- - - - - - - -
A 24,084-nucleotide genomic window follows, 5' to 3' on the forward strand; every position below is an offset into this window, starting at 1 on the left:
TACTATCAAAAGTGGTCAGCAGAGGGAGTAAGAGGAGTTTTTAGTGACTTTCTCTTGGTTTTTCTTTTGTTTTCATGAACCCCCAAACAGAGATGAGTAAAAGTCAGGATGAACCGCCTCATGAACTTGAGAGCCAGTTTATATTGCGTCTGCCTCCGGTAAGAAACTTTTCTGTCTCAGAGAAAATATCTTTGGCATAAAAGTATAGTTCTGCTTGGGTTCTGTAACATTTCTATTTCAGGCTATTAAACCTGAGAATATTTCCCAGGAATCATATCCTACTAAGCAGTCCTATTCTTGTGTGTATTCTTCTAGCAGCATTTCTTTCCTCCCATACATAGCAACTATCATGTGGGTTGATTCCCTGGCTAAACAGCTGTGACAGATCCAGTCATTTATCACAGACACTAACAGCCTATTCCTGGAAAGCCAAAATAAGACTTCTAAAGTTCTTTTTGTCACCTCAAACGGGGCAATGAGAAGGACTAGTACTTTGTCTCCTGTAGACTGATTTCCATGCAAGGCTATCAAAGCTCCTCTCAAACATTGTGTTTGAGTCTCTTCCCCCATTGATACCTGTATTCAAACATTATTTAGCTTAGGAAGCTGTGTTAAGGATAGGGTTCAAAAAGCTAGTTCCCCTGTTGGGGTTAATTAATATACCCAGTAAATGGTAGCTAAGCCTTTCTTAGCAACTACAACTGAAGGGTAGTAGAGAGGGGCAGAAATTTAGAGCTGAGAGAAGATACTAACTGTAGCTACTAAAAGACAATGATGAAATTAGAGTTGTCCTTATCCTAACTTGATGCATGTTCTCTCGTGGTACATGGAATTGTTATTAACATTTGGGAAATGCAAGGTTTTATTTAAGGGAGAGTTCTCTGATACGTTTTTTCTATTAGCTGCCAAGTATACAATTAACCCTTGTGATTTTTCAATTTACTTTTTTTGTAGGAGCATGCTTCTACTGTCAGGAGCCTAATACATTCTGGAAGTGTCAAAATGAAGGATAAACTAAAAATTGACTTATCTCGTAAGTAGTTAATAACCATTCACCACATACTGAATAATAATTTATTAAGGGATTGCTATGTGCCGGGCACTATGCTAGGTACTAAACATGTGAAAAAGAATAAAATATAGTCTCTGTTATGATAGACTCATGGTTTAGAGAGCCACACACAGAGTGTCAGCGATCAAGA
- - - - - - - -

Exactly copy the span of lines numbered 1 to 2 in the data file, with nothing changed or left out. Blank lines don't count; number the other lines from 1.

A 24,084-nucleotide genomic window follows, 5' to 3' on the forward strand; every position below is an offset into this window, starting at 1 on the left:
TACTATCAAAAGTGGTCAGCAGAGGGAGTAAGAGGAGTTTTTAGTGACTTTCTCTTGGTTTTTCTTTTGTTTTCATGAACCCCCAAACAGAGATGAGTAAAAGTCAGGATGAACCGCCTCATGAACTTGAGAGCCAGTTTATATTGCGTCTGCCTCCGGTAAGAAACTTTTCTGTCTCAGAGAAAATATCTTTGGCATAAAAGTATAGTTCTGCTTGGGTTCTGTAACATTTCTATTTCAGGCTATTAAACCTGAGAATATTTCCCAGGAATCATATCCTACTAAGCAGTCCTATTCTTGTGTGTATTCTTCTAGCAGCATTTCTTTCCTCCCATACATAGCAACTATCATGTGGGTTGATTCCCTGGCTAAACAGCTGTGACAGATCCAGTCATTTATCACAGACACTAACAGCCTATTCCTGGAAAGCCAAAATAAGACTTCTAAAGTTCTTTTTGTCACCTCAAACGGGGCAATGAGAAGGACTAGTACTTTGTCTCCTGTAGACTGATTTCCATGCAAGGCTATCAAAGCTCCTCTCAAACATTGTGTTTGAGTCTCTTCCCCCATTGATACCTGTATTCAAACATTATTTAGCTTAGGAAGCTGTGTTAAGGATAGGGTTCAAAAAGCTAGTTCCCCTGTTGGGGTTAATTAATATACCCAGTAAATGGTAGCTAAGCCTTTCTTAGCAACTACAACTGAAGGGTAGTAGAGAGGGGCAGAAATTTAGAGCTGAGAGAAGATACTAACTGTAGCTACTAAAAGACAATGATGAAATTAGAGTTGTCCTTATCCTAACTTGATGCATGTTCTCTCGTGGTACATGGAATTGTTATTAACATTTGGGAAATGCAAGGTTTTATTTAAGGGAGAGTTCTCTGATACGTTTTTTCTATTAGCTGCCAAGTATACAATTAACCCTTGTGATTTTTCAATTTACTTTTTTTGTAGGAGCATGCTTCTACTGTCAGGAGCCTAATACATTCTGGAAGTGTCAAAATGAAGGATAAACTAAAAATTGACTTATCTCGTAAGTAGTTAATAACCATTCACCACATACTGAATAATAATTTATTAAGGGATTGCTATGTGCCGGGCACTATGCTAGGTACTAAACATGTGAAAAAGAATAAAATATAGTCTCTGTTATGATAGACTCATGGTTTAGAGAGCCACACACAGAGTGTCAGCGATCAAGA